Rights of Unmarried Fathers

Portland Family Lawyer Protecting Parental Rights

Photo of a father and child
When a child is born to a married couple, there is a presumption that the husband is the legal father of the child. Unmarried fathers have the same set of rights as married fathers if they secure their legal parentage correctly. Legal parentage is not automatic for unmarried fathers as it is for married fathers. To secure your rights and to access to your child, you will first need to establish legal paternity. Our Portland family attorney has experience working with fathers to ensure they are able to secure their full rights to children under law.

What Should I Do To Establish Paternity?

The simplest way to establish paternity for an unmarried father is to execute a Voluntary Acknowledgement of Paternity (VAP) when the baby is born. This form must be signed by both the mother and father and filed to constitute an establishment of paternity. If both parents do not agree on paternity, if the father has doubts as to paternity or if the mother does not agree to sign the VAP, the father has the option to establish paternity through court proceedings. Ronald A. Johnston, our Portland family attorney, can help you determine what steps to take next to determine paternity between you and the child.

Why is Establishing Paternity Important?

If you currently have a good relationship with your child’s mother, it may seem that establishing paternity is not a pressing concern. However, if you did not execute a VAP, until you have been established as your child’s legal father in a court of law, you have limited legal recourse if the mother suddenly decides to deny you access to your child. It may take a few weeks to establish legal paternity in court, and during that time, you may or may not have access to your child. Unmarried fathers are wise to establish paternity as soon as possible after the child’s birth.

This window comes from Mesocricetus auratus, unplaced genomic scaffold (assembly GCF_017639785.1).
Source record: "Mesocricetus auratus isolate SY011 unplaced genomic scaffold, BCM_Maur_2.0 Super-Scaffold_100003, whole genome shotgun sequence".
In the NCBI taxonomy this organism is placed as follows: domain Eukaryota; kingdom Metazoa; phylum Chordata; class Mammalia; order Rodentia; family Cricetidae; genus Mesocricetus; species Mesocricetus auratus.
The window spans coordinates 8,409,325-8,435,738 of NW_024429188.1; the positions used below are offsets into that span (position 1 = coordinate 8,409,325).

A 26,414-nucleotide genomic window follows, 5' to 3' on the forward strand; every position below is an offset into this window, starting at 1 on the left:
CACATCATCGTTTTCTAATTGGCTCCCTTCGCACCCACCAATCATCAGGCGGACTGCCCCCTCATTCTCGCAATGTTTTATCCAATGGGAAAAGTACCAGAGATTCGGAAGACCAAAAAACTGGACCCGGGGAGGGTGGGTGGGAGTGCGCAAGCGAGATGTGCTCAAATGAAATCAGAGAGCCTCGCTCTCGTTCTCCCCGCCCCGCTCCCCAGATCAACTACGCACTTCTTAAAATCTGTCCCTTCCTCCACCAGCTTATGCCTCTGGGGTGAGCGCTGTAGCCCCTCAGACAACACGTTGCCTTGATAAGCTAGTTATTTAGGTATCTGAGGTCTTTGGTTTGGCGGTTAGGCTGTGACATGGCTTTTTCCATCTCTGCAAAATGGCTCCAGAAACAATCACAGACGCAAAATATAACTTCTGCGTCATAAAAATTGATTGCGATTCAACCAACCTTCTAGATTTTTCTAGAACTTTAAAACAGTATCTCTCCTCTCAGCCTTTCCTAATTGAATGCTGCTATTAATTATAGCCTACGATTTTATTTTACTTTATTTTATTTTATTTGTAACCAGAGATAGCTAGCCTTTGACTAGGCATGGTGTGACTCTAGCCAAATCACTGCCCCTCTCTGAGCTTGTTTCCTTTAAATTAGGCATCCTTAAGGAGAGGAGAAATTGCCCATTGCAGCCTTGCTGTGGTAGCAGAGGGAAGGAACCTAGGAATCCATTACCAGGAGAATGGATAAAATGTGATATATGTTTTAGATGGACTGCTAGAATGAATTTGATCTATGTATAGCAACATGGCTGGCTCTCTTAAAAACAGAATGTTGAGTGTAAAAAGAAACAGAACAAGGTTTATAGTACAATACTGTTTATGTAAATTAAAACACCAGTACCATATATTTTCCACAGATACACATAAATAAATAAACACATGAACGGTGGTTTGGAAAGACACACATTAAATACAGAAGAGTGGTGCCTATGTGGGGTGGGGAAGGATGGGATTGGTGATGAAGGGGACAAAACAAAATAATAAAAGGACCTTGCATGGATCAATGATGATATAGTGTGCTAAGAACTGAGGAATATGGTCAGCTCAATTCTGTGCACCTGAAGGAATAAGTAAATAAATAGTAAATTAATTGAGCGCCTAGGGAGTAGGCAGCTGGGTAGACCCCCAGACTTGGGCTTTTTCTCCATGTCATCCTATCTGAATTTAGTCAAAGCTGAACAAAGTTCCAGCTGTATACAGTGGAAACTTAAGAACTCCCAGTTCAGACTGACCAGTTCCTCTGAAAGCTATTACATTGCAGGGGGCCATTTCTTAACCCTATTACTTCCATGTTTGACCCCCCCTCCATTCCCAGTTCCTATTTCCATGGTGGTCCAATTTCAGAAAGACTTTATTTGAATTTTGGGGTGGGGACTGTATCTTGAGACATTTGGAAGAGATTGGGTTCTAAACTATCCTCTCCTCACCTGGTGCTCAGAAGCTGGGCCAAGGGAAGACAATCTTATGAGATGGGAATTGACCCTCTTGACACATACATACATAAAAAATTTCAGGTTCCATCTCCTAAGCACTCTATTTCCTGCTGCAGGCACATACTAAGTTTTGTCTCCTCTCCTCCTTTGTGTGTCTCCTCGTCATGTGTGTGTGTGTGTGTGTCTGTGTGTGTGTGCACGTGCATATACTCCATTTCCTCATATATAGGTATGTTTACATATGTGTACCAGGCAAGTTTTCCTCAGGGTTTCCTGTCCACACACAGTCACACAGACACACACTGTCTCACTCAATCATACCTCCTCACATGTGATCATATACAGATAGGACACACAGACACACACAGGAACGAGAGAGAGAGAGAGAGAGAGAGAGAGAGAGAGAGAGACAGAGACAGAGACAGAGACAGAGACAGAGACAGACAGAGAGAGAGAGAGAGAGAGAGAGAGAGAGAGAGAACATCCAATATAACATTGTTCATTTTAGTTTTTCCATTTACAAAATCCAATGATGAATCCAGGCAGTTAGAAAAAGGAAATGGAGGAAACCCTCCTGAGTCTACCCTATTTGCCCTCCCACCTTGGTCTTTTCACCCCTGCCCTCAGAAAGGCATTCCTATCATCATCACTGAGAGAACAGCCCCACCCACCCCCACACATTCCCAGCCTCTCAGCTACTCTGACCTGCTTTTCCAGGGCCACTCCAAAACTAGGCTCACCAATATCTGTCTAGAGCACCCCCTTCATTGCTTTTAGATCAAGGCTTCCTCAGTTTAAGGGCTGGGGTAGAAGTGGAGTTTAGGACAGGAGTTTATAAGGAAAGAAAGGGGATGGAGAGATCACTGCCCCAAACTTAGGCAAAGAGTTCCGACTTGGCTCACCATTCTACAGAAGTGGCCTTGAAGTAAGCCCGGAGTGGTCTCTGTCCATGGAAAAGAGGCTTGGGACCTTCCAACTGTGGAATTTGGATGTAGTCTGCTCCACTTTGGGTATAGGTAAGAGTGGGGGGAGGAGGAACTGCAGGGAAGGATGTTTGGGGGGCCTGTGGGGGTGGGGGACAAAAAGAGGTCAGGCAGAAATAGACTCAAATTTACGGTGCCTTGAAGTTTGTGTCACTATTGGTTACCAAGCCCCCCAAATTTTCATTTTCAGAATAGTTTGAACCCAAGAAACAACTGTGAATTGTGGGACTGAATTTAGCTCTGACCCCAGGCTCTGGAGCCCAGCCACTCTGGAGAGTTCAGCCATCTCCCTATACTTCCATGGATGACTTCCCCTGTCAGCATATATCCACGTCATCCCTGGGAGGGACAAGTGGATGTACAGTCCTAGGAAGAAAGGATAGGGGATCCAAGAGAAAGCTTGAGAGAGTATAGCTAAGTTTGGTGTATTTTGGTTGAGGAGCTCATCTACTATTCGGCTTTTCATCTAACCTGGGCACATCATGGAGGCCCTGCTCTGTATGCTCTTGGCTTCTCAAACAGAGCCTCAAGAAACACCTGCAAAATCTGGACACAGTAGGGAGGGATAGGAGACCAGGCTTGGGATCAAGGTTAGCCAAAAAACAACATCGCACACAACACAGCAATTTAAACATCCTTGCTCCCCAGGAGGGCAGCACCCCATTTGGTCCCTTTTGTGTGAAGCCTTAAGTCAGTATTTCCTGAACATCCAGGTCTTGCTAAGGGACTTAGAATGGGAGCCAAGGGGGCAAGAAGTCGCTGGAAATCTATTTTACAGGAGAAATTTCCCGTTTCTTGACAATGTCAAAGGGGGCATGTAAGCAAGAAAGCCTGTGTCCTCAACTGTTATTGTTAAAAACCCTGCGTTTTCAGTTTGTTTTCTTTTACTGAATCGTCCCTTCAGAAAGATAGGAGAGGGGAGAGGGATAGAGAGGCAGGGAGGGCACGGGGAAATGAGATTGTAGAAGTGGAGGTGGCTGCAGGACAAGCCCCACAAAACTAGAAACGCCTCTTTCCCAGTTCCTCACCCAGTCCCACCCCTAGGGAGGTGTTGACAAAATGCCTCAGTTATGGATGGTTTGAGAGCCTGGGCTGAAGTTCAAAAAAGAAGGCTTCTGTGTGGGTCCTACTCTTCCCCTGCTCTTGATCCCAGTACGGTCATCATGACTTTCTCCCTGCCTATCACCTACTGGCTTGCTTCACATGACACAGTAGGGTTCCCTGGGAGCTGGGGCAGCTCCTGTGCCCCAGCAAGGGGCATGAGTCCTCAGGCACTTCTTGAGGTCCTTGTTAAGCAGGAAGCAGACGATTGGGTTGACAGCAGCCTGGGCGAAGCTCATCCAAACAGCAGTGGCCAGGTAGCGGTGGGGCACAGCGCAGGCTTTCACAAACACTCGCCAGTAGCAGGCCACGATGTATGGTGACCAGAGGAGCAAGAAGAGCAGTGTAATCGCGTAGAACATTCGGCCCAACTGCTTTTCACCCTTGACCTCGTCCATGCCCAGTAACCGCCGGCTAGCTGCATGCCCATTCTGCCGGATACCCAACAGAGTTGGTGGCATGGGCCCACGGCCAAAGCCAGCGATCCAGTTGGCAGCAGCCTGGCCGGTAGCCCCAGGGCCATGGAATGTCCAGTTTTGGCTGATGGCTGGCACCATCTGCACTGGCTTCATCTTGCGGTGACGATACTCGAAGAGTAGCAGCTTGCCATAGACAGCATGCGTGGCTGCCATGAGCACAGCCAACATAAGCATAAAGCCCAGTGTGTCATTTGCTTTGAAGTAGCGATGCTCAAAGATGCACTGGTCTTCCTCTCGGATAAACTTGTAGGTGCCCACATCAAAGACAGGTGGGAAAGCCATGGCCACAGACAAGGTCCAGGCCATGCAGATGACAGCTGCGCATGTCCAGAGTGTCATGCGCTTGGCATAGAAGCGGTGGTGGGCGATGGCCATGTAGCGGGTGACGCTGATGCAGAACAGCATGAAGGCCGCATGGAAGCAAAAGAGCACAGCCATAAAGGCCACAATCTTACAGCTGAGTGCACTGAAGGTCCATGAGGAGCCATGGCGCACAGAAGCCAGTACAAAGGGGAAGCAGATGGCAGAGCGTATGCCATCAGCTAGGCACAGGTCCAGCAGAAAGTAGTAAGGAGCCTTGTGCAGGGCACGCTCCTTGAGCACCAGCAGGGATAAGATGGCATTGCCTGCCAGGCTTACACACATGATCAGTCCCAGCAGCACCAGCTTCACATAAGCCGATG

You must legally establish paternity to be considered in:

If legal paternity is not established by a VAP or court order, the mother may move out of state or to a different country with the child. If paternity is established prior to the move, the court can stop the mother from taking the child away from the father. If legal paternity is not established and the mother decides to move to another state, the father may be forced to file a paternity lawsuit in the new state to gain access to his child. Avoid this by securing your legal rights as soon as possible.

Contact Us Today For More Information About Your Rights

Ronald Johnston advocates for parents’ rights in family law matters, and he will always put the best interests of your child first. Portland family lawyer Ronald Allen Johnston has worked with many parents over the years, and knows from experience that unmarried parents generally benefit from having a paternity order in place at one time or another. He encourages unmarried fathers establish legal paternity to preserve their rights to their child. To learn about how filing for legal paternity could benefit you call us at: (503) 226-7986.

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